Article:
- - Tuesday, March 15, 2016


The American people are not the only ones watching to see if the State Department will declare that the attacks by ISIS on Christians – and other religious minorities – constitute genocide. The terrorists are watching too.

The European Parliament has already called this genocide. So have the Iraqi and Kurdish governments. Pope Francis and Angela Merkel have done so, as have other countries and their elected and diplomatic leaders around the world.

If the State Department joins this consensus, the terrorists will know that America, Europe, and people of conscience throughout the world stand united against them. It will be clear that the world regards their actions for what they are: genocidal acts of terror against a vulnerable minority.

If the State Department makes the emerging world consensus impossible by downgrading ISIS’ crimes against Christians as something less than genocide, it will send a different, but equally clear message.

Christians in the region have expressed the fear that should they be separated out from the other religious minorities, the twisted logic of terrorism will interpret American silence as an excuse for a new wave of killings.

Are the refugees’ fears of a new open season on Christians warranted? Some may say not. But these Middle Eastern Christians have stood face to face with this evil and they are the ones who have suffered. Their concern is something more than mere theory.

Just days ago, four of Mother Teresa’s nuns were brutally murdered by militants believed to be affiliated with ISIS. If there is no genocide declaration or if Christians are excluded from the declaration, and the atrocities continue, the obvious question will be whether things could have been different if we had acted differently.

When former Secretary of State Colin Powell courageously declared that genocide was happening in Darfur, he set a new standard. He put truth above bureaucracy.

In 2014, Secretary of State John Kerry was among the first to utter the word “genocide” in reference to ISIS’ extermination of “Yazidis and Christians.” His first instincts about what is happening in the region were correct, and in the many months since that statement the evidence of genocide has only become more convincing.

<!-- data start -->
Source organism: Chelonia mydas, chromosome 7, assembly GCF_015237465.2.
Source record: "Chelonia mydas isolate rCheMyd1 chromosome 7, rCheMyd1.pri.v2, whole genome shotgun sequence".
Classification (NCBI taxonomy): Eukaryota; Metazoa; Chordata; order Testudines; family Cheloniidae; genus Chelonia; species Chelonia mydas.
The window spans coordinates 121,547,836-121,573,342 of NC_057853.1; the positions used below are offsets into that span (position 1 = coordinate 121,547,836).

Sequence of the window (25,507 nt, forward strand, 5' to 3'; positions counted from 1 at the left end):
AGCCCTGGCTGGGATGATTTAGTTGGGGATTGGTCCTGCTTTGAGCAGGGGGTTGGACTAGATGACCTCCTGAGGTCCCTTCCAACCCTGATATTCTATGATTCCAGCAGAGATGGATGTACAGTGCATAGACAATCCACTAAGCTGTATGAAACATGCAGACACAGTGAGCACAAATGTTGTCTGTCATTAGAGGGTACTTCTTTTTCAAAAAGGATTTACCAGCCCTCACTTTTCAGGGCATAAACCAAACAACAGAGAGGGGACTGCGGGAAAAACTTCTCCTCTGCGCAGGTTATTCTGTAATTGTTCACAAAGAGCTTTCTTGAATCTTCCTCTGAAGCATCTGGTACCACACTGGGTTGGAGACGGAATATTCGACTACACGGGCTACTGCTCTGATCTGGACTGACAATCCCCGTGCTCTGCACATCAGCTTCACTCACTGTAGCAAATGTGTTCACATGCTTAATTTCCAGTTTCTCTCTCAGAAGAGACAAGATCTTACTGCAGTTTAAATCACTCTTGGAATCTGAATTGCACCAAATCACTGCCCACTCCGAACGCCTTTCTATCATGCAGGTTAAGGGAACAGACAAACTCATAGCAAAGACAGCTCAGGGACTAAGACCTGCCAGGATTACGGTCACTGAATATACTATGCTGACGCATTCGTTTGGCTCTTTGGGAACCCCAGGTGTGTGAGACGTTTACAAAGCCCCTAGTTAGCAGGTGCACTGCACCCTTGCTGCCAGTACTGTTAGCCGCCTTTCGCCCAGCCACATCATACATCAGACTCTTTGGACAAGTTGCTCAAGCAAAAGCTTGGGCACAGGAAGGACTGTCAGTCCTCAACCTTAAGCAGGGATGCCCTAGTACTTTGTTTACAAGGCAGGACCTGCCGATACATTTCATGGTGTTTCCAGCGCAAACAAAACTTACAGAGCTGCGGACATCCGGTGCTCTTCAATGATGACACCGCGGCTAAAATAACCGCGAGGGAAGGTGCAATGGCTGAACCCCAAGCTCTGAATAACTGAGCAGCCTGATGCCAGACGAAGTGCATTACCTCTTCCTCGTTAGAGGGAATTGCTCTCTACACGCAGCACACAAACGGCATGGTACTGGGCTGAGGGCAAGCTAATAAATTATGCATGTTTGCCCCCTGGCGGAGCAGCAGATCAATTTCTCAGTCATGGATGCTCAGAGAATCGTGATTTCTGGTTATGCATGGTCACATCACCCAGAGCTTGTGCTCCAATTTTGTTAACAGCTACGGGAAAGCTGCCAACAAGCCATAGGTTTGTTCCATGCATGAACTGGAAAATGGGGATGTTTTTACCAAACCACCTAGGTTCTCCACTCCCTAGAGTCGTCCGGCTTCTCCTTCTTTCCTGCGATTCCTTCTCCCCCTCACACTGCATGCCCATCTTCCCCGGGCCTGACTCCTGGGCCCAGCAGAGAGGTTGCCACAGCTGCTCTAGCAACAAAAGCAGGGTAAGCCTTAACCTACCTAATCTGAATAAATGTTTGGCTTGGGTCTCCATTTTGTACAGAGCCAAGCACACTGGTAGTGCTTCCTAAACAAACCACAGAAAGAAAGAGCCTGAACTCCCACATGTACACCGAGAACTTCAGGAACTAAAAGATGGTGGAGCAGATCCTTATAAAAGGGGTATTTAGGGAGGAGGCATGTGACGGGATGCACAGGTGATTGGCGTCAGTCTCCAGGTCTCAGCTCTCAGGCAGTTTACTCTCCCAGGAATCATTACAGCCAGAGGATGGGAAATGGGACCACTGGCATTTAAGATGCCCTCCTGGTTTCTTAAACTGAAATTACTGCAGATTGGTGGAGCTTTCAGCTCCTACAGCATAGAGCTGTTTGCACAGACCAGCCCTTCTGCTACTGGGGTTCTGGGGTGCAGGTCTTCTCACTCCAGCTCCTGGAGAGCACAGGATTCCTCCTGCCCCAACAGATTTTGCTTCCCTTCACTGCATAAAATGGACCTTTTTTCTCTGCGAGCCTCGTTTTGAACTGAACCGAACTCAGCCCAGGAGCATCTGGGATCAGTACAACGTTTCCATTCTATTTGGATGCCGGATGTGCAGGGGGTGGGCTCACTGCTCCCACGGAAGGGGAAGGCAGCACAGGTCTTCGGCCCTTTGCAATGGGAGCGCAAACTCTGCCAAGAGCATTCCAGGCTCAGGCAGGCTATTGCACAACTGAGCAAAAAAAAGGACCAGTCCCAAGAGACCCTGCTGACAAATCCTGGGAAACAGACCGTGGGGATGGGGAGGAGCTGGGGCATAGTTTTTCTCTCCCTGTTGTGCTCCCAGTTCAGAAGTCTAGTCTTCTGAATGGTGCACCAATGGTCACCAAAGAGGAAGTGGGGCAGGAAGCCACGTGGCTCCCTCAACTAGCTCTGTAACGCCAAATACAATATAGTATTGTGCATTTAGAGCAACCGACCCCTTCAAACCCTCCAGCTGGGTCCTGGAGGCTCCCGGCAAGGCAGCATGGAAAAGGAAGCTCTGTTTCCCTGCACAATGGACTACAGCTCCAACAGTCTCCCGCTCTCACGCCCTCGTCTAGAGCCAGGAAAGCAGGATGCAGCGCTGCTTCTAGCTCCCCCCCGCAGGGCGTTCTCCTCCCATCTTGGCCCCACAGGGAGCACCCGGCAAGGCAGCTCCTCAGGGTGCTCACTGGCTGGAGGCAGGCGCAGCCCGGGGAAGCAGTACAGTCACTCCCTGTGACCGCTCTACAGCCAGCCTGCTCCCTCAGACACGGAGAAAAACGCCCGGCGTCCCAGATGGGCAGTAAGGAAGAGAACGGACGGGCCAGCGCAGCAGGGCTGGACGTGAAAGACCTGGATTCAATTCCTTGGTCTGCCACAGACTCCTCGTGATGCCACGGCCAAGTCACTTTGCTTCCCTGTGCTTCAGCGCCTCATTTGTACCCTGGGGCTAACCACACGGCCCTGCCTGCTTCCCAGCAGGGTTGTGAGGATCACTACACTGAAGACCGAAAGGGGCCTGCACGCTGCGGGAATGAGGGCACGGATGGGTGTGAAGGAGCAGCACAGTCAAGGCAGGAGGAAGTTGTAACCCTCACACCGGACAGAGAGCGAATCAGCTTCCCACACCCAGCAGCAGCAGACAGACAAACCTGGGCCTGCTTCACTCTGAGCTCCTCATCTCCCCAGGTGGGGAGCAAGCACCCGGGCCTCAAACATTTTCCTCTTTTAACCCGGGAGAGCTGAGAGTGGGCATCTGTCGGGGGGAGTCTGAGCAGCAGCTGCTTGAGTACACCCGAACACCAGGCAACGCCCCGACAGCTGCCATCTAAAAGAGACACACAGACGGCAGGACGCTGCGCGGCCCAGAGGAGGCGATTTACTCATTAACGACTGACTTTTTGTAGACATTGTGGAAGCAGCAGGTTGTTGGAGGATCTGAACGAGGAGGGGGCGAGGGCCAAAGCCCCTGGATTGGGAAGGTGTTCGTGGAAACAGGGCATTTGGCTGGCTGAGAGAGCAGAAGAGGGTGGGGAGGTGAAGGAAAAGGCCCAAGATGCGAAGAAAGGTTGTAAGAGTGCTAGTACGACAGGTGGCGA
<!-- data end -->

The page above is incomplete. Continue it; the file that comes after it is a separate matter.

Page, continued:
Ironically, UN Ambassador Samantha Powers’ 2002 book A Problem From Hell: America and the Age of Genocide, laid out America’s less than inspiring record on this issue prior to the crisis in Darfur. Her human rights advocacy in that book undoubtedly aided Powell in his own analysis.

Mr. Kerry now has the chance and the moral authority to continue the momentum begun by Colin Powell and to build on it.

And it wouldn’t take much for him to do so. The standard by which he must judge whether or not ISIS is committing genocide is a low one: probable cause.

In other words, the test is simply whether there are reasonable grounds to believe that the crime of genocide has been committed.

Human rights attorneys have concluded that ISIS has posted enough evidence on social media alone to warrant that finding.

But the State Department already has much more evidence than that. On March 9, the Knights of Columbus and the organization In Defense of Christians submitted a 278-page report to State Department officials documenting the fact-based legal case for a declaration that Christians have been the victims of genocide in Iraq and Syria. The report lists the names of more than 1,100 Christians recently murdered in the region as well as eye-witness accounts of killing, torture and sexual enslavement. The report can be found at www.stopthechristiangenocide.org.

That ISIS’ actions will go down in history as genocide is clear, not only from the report. The world has called it by that term, and will continue to do so, regardless of what our State Department does. But whether the United States is seen as supporting or obstructing this consensus remains an open question, and one that we can still answer correctly.

Just this week a bi-partisan consensus in the House of Representatives reached the same finding by passing H.Con Res. 75, a bill which declares that the atrocities committed against Christians and other religious minorities are genocide.

The legal grounds for a genocide declaration are both straightforward and clear. What is needed is the will to confront a bureaucracy ready to return us to a type of reasoning that compounded the tragedy of Rwanda.

We can do better than that and the religious and ethnic minorities in the Middle East deserve better than that. Having been courageous in his use of the term genocide in 2014, Mr. Kerry should be so again today.

Carl Anderson is CEO of the Knights of Columbus, a New York Times bestselling author and a former member of the United States Commission on Civil Rights.



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